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China Arts & Entertainment

Game On: 4 Made-in-China Console Games to Watch in 2016

Now that China’s ban on console games has been lifted, the first entirely made-in-China video games are entering the gaming market – finally giving domestic developers the time to come to the forefront and get their game on.

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Now that China’s ban on console games has been lifted, the first entirely made-in-China video games are entering the gaming market – finally giving domestic developers the time to come to the forefront and get their game on.

China has a booming gaming industry. Despite different market hurdles, such as rampant software piracy and governmental measures to control game content, China’s game industry is estimated to be worth approximately $22 billion – the largest in the world.

In 2000, China banned console games due to fears that the devices would have a negative effect on the mental and physical development of Chinese children. As stated by China’s Ministry of Culture in July last year, the ban on console game came to an official end, allowing systems such as PlayStation 4, Xbox One, and Wii U into the Chinese market.

#1 SHIO: a glimpse of ancient China

One of the games that will be released on the Xbox One in the fourth quarter of 2016 is Shio (汐). Shio is a game developed by the Shanghai-based Coconut Island Studio.

shio

By the end of last year, Shio was put up on game distribution platform Steam, allowing netizens to vote on whether or not to give it the green light for development. The game was given a ‘go’ after only seven days. Many Chinese netizens on Steam have left comments to express their support for the game.

“I hope that the best independent games will become the foundation for the revival of domestic games in China,” commented Jeffcao1996.

Shio revolves around a mysterious warrior with a hidden past. Player use their gaming skills to work their way through a maze of ancient Chinese villages. Over time, the story unfolds and players find out more about the main character’s past, helping him to find a way out of the maze.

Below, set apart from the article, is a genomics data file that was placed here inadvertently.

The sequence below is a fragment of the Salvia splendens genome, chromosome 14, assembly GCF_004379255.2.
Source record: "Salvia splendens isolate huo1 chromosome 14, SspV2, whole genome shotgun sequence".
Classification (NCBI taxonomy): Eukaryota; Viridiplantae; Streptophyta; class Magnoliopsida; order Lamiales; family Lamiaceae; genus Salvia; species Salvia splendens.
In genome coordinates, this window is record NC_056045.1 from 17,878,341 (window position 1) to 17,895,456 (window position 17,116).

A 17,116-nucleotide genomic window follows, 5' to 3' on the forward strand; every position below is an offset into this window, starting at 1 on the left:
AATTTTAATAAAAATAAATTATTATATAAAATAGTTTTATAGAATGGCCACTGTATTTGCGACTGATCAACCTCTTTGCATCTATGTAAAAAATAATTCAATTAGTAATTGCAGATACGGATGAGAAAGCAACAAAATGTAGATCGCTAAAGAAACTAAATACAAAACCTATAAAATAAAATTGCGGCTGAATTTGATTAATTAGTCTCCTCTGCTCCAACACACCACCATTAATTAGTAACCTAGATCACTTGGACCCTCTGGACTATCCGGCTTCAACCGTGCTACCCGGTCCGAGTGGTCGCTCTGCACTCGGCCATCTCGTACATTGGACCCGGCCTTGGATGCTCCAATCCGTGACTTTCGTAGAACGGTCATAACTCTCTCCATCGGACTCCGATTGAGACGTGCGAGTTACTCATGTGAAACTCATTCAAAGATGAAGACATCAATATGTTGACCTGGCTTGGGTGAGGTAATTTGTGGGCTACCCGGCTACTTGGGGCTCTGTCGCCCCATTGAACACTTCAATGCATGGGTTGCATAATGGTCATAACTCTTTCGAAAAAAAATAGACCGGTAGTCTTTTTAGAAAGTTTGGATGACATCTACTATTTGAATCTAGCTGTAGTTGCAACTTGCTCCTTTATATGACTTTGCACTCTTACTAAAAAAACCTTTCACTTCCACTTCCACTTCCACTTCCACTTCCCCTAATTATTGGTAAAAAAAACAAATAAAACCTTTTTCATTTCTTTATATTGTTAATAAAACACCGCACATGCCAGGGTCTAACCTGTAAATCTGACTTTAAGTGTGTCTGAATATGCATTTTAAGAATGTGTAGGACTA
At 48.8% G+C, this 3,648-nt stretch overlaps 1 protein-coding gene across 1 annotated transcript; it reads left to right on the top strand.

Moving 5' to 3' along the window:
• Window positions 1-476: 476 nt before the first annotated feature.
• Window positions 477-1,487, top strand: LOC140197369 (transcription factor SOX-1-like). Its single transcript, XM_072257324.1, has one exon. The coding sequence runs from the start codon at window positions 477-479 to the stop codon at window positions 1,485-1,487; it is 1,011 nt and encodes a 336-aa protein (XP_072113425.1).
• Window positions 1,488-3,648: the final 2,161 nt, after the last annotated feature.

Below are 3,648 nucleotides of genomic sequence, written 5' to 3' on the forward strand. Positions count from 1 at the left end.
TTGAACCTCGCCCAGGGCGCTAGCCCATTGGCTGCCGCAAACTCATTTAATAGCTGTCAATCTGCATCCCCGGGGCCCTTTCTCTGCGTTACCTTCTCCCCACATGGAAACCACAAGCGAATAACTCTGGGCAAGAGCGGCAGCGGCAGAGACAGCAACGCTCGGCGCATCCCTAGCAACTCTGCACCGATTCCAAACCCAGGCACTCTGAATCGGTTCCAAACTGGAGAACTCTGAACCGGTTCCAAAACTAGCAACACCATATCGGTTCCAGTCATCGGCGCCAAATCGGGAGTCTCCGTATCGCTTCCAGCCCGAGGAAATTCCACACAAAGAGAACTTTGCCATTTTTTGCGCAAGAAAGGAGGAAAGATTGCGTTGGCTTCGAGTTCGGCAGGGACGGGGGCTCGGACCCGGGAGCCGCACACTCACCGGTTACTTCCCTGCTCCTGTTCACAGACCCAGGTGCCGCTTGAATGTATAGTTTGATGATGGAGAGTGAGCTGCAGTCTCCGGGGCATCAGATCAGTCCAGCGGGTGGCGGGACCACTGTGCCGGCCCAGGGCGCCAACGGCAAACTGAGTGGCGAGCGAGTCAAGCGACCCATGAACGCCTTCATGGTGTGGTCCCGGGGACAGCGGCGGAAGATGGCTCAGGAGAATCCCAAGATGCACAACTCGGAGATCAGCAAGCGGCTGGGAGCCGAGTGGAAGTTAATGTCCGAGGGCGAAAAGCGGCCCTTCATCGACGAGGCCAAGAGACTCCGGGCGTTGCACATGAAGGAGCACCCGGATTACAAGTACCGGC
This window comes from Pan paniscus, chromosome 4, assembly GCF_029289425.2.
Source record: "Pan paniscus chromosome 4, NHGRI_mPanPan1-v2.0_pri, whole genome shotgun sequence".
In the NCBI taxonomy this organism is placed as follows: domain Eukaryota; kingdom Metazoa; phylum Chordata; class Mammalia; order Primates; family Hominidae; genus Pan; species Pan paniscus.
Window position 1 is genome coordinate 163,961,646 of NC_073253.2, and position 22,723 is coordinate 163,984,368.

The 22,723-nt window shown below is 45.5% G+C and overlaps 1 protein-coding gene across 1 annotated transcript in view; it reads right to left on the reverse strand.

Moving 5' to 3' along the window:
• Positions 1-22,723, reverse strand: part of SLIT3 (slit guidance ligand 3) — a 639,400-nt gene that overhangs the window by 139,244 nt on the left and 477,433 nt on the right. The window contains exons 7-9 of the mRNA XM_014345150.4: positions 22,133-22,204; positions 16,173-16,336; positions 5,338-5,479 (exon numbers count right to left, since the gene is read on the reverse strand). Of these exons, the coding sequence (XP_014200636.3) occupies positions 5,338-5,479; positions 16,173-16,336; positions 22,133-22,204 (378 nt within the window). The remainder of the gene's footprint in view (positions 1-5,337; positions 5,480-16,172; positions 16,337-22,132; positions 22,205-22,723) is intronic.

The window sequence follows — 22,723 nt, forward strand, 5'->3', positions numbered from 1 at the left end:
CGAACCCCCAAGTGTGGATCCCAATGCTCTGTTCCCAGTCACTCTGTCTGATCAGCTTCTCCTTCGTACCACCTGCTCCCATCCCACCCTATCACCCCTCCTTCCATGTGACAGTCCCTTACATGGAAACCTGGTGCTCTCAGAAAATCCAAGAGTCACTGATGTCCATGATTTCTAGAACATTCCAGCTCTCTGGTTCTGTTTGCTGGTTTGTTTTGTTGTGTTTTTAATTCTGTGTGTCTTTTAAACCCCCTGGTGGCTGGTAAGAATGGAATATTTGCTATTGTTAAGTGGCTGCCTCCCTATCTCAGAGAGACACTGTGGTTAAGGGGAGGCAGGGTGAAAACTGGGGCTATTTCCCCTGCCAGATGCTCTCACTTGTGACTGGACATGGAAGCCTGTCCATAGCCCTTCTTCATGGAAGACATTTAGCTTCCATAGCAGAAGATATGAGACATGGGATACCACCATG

Shio is a challenging 2D platformer that features responsive, fluid and action-packed gameplay. The game has an atmospheric and unique design that gives a glimpse of the architecture found in ancient China. Shio uses a chain-jumping mechanic that reminds you of the martial arts that can only be seen in Wuxia films. As the game progresses, mechanics and elements from previous levels are combined to make each level more difficult.

#2 CANDLE MAN: relight your fire

Candle Man (蜡烛人) is another made-in-China console game for the Xbox One. In 2013, the game was first created by the independent game developer Spotlightor Interactive, which is based in Beijing. It was first released as a free-to-play web browser game, but it is now being developed for the Xbox One  and is expected to be released later in 2016.

candleman

Candle Man is a simple 3D platformer that uses the famous Unity game engine. In the game you play as a robot candle and you have to help navigate it out of dungeon-like levels. The idea of the game is that you can light yourself on fire to provide the needed light to be able to see the pitfalls and layout of the path ahead – but the light only burns for a total of 10 seconds per level. The levels have low lighting and are full of the typical obstacles like holes, fireballs and spinning saw blades.

“A lot of work went into this game, and it shows. I like the artistic approach of a low-light game. It definitely adds suspense,” said one of the netizens after having played the game.

#3 HIDDEN DRAGON: Chinese palaces and bamboo forests

Megafun Games is a relatively young company with their first game still in development. The Shenzhen-based company is hard at work developing Hidden Dragon: Shadow Trace (隐龙传:影踪). The game is set to be released in 2016 for the PS4.

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Hidden Dragon is a 3D side-scrolling game with beautiful sceneries from ancient Chinese palaces and bamboo forests. The game is a beat ‘em up style game with a story of vengeance that takes place during China’s Tang Dynasty (唐朝). Like any other action game, in Hidden Dragon players will make use of combos to fight their way to the end of each level where they need to defeat the Boss. The game is expected to contain 20 hours’ worth of gameplay with eight main levels and also DLCs later on.

The development team of Hidden Dragon released a demo to the public last year. After playing the demo, many netizens had a lot of negative comments about the game. Some complained that the gameplay was too simple with too little combos available for use. Others pointed out that the movements in the game were too rigid. However, there is still time for the development team to improve the game seeing that the game is only scheduled to be released in the latter half of 2016.